“Now, more than ever, the corporate strategy for large companies hinges on the people strategy.”
This was a key takeaway from a summit of HR leaders and Boston Consulting Group (BCG) experts, who met to discuss the future of HR and the trends shaping it. It goes without saying that great HR functions are strategic: they play a vocal role in critical business decisions and control a significant portion of a company’s expenses. Management consultant Ram Charan, McKinsey & Co global managing director Dominic Barton, and Korn Ferry vice chairman Dennis Carey have gone so far as to recommend (in their HBR article, People Before Strategy) that “the CEO should create a triumvirate at the top of the corporation that includes both the CFO and the CHRO” that “makes the connection between the organization and business results.” Why? Today’s business environment is more complex than ever before, creating an unmatched opportunity for HR to create value for the business. PwC’s 18th Annual Global CEO survey, which included a report on People strategy for the digital age: A new take on talent, identified six key priorities for CEOs and HR:
- Rethinking people strategy
- Find the right leaders
- Adapt to changing demand
- Embrace diversity
- Know, and value, your people
- Create value through HR
HR’s role is not simply to translate business strategy — but to drive it.
As BCG captures well in their paper, When people strategy drives business strategy:
“Developing a people strategy was once a straightforward matter of figuring out how to create the best possible workforce to execute an already defined business strategy. But… people strategy today involves much tougher choices and tradeoffs. It may actually drive the business strategy as much as business strategy drives it.”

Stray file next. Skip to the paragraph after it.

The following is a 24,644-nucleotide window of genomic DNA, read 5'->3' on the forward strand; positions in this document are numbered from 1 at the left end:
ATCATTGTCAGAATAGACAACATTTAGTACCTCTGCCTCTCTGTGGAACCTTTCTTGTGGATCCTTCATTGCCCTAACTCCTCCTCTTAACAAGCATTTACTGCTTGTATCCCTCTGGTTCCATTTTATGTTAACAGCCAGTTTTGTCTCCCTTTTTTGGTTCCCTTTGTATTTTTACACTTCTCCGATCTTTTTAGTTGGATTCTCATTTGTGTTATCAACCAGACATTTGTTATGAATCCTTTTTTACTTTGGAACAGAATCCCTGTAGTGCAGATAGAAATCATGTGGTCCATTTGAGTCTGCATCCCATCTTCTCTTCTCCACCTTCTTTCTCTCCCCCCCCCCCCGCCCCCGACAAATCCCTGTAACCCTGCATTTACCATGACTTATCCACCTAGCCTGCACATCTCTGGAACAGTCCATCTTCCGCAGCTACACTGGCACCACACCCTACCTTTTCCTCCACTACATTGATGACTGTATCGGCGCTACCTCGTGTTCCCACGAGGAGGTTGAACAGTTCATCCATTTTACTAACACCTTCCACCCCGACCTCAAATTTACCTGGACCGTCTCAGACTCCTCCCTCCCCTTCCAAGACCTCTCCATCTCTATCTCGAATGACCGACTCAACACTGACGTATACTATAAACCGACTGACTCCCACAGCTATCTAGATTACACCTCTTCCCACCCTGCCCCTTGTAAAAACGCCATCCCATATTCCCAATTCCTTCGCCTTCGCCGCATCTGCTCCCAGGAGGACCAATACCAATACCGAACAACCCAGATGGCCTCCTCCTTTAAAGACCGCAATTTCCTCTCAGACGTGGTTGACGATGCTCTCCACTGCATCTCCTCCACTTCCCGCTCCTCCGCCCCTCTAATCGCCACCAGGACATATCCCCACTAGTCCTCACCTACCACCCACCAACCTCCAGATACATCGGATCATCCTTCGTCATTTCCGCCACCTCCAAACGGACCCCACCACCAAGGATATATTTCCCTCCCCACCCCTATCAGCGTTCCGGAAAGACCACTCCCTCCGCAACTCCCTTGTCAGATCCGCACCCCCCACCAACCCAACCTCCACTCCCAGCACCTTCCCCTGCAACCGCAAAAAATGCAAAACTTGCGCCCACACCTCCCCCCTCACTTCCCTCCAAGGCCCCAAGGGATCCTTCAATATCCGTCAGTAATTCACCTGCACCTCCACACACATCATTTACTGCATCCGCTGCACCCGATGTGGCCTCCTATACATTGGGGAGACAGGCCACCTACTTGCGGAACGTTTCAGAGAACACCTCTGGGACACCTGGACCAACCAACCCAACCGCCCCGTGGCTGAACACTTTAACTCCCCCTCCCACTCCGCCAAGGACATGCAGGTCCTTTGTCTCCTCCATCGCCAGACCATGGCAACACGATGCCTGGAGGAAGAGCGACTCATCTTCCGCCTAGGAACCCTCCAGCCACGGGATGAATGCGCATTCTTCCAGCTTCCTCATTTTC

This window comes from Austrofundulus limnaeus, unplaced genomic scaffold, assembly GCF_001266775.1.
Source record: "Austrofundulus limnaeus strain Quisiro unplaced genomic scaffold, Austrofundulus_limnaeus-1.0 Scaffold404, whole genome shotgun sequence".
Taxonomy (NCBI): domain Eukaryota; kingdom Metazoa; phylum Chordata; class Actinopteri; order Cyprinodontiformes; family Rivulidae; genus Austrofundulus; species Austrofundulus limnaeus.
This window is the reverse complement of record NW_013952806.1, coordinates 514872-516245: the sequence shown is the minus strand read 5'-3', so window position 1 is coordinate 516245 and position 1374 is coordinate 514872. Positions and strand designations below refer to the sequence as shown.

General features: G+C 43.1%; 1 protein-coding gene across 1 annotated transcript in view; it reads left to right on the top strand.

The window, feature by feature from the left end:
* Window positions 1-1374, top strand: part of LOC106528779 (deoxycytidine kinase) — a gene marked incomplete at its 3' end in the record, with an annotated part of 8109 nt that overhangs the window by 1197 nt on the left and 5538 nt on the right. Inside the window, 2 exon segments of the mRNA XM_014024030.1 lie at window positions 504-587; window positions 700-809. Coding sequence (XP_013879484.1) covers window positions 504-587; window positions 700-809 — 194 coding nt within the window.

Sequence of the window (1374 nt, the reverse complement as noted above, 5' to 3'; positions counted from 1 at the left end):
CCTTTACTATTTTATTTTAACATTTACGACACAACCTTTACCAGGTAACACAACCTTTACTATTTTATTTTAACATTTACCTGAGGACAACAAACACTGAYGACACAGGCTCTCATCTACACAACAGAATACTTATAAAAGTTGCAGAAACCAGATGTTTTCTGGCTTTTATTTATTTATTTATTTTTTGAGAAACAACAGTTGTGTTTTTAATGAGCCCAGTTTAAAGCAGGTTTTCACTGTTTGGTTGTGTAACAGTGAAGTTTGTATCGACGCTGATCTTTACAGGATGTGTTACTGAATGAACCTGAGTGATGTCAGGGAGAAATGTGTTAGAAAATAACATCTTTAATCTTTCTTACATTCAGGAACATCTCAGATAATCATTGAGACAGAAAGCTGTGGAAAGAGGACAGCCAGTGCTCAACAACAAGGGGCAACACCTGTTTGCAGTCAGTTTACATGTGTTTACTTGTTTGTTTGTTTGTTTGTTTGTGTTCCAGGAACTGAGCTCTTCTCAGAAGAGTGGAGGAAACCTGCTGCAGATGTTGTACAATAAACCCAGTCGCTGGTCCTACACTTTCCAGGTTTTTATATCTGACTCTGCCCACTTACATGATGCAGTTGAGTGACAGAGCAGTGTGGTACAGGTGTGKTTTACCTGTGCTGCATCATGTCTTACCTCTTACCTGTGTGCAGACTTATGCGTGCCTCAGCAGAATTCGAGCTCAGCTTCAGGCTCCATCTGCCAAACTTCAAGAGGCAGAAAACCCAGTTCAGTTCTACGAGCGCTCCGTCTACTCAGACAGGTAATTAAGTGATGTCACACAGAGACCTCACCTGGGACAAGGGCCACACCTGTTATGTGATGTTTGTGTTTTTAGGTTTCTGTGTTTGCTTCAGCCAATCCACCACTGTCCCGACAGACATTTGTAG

For example, HR leaders at a professional services corporation used insights gained from their Workforce Intelligence solution to drive the business to change the composition of project teams for multi-year, multi-million-dollar contracts— the result was an improvement in margins by $1-$3 M per contract. Given that people strategy may actually drive the business strategy as much as business strategy drives it, what has held HR back from achieving this? There are 2 reasons:
1. HR systems are built to enable operational excellence, not strategic excellence
HR has long focused on achieving operational excellence. This has included many multi- (multi!) million dollar investments in systems that manage and automate HR tasks, act as systems of record, and help HR execute on administrative activities faster, with fewer errors. HR management systems, applicant tracking systems, performance management systems, learning management systems, payroll systems. The list of systems that were built to enable operational excellence in HR goes on and on. But these systems — while they generate lots of data — are capable of not much more than operational reporting. These transactional systems cannot effectively answer strategic workforce questions, connect workforce decisions to business outcomes, or support future modeling and projections. Their underlying technology simply does not allow it in any meaningful way.